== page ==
Here we go with my 5th-8th favorite episodes of the first season. From here on out, all of the episodes are quite good and the flaws are minimal. If someone wanted to watch just one random episode of The X-Files, I would not hesitate to show them any one of these (which is not something I could say about the episodes in my prior rankings). For earlier rankings, check out the links for #21-24, #17-20, #13-16, and #9-12.
#8. Darkness Falls (75/100)
I have no qualms about admitting that I am a thirty-four year old man who will randomly freak out over bugs. They are scary as hell and are the stuff of nightmares. So it makes perfect sense that Darkness Falls works so well with me at building up tension. It’s a creepy, tightly executed episode that moves along briskly and actually had me wondering how Mulder and Scully would get out unscathed. Of course, that horribly convenient ending diminishes the impact of the episode but still, those first forty minutes are as suspenseful as anything.
The bugs themselves are one of the best paranormal threats of the first season. The teaser brilliantly sets up the rules of the episode and each time the bugs swarm to attack, there’s this feeling of inevitable doom that Darkness Falls plays up really well. And those damn bugs teach us the valuable lesson that anything that spins you up in a cocoon to desiccate you is not your friend.
Barring that inept ending, this episode sits comfortably in the top half of Season One. Its scary, unsettling, and puts Mulder and Scully into a very uneasy situation. Normally, they seem to always have solutions. Here, they are scrambling by the seat of their pants and it makes it all the better.
#7. Deep Throat (75/100)
In many ways, Deep Throat is a second and better pilot episode. If I had watched this show live back in the day, I’m not sure if The Pilot would have grabbed me but I’d like to think this episode would have. While the character work isn’t as substantial, nearly everything else is an improvement. Some of those uneasy kinks in the premiere have been worked out and Deep Throat just has a very steady, smooth flow to it. Plus it introduces us to Deep Throat and to Deep Throat’s theme. Deep Throat is such a great character and his scenes book-ending the episode really elevate things and add gravitas to the world that Chris Carter created.
But really, this is just a fun-filled investigation where Mulder and Scully seem to already have their dynamic down pat. We have some fun little interchanges (“sucker”), we get some cute flirty banter (“if you were that high, what??”), we get some tense, character-based arguments, and both characters finish up the episode doing what they do best. Scully saves Mulder’s ass while kicking ass and Mulder gets his ass in trouble after ditching Scully’s ass. Basically, this episode prognosticates the next twenty-five years of their relationship.
#6. Eve (78/100)
I may be the worst person ever at sniffing out a plot twist. I swear, nearly every plot twist I’ve seen in any sort of media has floored me. Consequently, I have no idea whether or not the plot twist in Eve is actually effective. Just because it worked on me doesn’t mean anything. But DAMN, did it ever work on me!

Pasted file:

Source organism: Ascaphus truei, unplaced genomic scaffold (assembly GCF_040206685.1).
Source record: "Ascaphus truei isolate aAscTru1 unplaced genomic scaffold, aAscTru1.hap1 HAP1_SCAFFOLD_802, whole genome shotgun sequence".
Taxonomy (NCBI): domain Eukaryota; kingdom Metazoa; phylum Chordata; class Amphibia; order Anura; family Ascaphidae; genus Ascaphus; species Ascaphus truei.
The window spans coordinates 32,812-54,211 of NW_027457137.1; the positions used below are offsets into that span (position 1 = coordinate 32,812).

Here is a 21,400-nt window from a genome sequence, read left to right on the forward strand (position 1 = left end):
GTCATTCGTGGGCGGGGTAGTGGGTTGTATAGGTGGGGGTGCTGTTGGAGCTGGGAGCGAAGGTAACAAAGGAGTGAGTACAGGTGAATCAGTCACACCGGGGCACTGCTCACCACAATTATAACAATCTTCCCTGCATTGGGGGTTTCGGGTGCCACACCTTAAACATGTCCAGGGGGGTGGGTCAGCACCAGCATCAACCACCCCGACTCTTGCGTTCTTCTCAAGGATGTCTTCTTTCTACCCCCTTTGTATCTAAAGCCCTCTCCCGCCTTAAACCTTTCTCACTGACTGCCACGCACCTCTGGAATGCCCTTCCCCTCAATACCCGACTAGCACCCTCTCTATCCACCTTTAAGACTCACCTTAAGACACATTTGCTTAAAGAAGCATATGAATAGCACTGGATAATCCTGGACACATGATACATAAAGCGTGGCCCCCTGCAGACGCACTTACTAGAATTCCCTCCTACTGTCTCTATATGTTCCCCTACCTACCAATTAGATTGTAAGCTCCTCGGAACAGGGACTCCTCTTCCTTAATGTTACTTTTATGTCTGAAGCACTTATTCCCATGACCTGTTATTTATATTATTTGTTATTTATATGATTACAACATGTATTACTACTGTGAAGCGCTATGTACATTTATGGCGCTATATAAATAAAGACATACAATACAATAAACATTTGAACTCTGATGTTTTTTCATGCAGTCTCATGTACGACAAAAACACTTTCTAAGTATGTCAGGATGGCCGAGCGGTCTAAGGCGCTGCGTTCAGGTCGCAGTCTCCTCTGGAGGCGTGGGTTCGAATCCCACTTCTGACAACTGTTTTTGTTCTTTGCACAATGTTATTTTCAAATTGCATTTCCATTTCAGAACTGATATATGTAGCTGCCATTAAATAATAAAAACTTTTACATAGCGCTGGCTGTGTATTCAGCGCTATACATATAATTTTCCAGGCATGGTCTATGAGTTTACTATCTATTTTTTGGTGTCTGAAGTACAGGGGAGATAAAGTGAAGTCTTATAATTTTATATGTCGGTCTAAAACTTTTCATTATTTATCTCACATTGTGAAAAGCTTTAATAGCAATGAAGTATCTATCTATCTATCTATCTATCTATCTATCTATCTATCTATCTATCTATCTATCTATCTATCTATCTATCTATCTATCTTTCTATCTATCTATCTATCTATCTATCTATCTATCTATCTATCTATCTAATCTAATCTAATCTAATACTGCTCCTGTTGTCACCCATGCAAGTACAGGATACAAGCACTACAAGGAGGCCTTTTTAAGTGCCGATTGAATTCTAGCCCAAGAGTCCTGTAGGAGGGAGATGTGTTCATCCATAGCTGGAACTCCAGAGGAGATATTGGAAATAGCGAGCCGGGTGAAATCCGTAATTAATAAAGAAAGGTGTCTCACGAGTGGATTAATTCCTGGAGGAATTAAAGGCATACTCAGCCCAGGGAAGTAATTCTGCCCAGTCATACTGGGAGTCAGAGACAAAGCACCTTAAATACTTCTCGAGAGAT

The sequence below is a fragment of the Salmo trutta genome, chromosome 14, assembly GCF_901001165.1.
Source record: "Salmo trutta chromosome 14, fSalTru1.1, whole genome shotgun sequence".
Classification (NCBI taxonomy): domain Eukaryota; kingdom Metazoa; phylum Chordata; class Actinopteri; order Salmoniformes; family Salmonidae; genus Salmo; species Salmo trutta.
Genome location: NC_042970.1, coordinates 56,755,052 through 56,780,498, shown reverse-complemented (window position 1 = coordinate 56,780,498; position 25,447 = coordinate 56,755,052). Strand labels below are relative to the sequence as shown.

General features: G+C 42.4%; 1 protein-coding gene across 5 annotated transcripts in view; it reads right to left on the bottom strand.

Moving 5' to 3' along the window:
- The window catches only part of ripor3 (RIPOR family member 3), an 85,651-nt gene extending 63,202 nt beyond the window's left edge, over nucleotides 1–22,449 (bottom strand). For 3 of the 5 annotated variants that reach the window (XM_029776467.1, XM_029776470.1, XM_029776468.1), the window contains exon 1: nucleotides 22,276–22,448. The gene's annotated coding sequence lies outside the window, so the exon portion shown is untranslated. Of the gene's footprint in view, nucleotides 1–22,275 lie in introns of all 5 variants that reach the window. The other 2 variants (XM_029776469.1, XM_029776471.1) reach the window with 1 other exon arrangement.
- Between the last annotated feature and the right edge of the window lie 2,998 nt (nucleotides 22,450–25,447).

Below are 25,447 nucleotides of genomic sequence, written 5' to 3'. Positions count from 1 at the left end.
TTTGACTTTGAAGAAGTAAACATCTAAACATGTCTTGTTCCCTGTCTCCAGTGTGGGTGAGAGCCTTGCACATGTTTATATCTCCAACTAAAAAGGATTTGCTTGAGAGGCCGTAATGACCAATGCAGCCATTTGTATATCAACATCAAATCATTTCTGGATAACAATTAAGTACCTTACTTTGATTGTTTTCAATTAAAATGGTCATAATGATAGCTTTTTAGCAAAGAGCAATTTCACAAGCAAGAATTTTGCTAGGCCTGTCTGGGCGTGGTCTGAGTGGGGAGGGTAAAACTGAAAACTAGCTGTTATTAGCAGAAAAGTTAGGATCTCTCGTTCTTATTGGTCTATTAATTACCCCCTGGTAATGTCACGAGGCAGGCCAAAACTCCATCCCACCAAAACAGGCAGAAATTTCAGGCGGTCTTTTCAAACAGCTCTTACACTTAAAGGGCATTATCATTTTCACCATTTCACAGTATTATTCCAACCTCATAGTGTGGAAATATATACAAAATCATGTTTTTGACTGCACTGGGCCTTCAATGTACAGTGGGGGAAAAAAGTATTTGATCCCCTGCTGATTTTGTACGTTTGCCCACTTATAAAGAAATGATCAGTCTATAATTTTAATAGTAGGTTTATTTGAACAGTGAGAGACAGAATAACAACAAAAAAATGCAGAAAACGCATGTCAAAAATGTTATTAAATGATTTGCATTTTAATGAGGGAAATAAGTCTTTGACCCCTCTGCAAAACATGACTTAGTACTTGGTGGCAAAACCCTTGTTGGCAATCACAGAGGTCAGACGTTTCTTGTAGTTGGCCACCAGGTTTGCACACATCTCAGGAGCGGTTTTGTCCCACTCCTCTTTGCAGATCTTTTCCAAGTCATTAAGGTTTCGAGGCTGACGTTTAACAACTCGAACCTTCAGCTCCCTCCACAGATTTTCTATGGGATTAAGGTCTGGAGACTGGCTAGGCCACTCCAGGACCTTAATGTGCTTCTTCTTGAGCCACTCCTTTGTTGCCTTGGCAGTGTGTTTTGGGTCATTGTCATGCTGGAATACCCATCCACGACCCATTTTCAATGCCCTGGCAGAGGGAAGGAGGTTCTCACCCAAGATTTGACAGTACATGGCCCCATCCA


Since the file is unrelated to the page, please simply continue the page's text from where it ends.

This is probably the best of the no-frills episodes of the season. There isn’t much character stuff nor are there any dramatic emotional moments between Mulder and Scully. We get a Deep Throat sighting but he’s just there to move along the plot. Nope, this is just a good old fashioned mystery that is filled to the brim with strong moments. Mulder and Scully’s interrogation of Eve 6 is unsettling and gives off some Hannibal Lecter vibes. Tina and Cindy revealing themselves to being murderous creepy twins rather than just creepy twins was a great direction for this episode. And damn, do I love that ending. You know Mulder and Scully are gonna be fine but I was on the edge of my seat waiting for them to figure out that the girls were trying to kill them. Great stuff.
Also, a moment of silence for Deep Throat’s theme song as this is the final episode it shows up in. For that alone it should be up this high in my rankings but its also just a damn fine episode.
#5. Tooms (79/100)
Sometimes, an episode shows up that is absolutely riddled with silly logic gaps but is so well crafted that it ends up being an incredibly fun 45 minutes. That’s what we get with Tooms. Yes the premise that Eugene Victor Tooms would be released so soon after the events of Squeeze is ludicrous. Yes the expert witnesses on Tooms’ behalf are the biggest hacks to ever hack their way onto my television (especially the idiotic Dr. Monty). Yes because of these things (and the crusty old retired cop using clairvoyance and magic to find some bones that were missing for sixty years in a matter of seconds), the beginning of the episode feels kind of wobbly
But wow, this episode has a smorgasboard of iconic moments. Somehow in one episode we are graced with Skinner’s introduction, CSM’s first words, Mulder and Scully’s big conversation about love and root beer, and Mulder’s battle with a naked, bile-covered fiend under an escalator. It’s pretty damn shocking how much this episode packs onto an admittedly flimsy premise.
Beyond all of that, Tooms is as well produced and slick as any episode of the first season. Episodes up to this point had already achieved that X-Files feel to an extent whether through the direction, the acting, the writing, or the music. But Tooms is the first time that the show displays a certain level of confidence in itself. Gone are the wonky retro music, the draggy pacing, the stilted dramatic scenes, and the dated effects. Though those all will crop up occasionally after this, it is much rarer. This is the episode where the show feels actualized. Tooms is The X-Files through and through and, for that reason, is my fifth favorite episode in Season 1.
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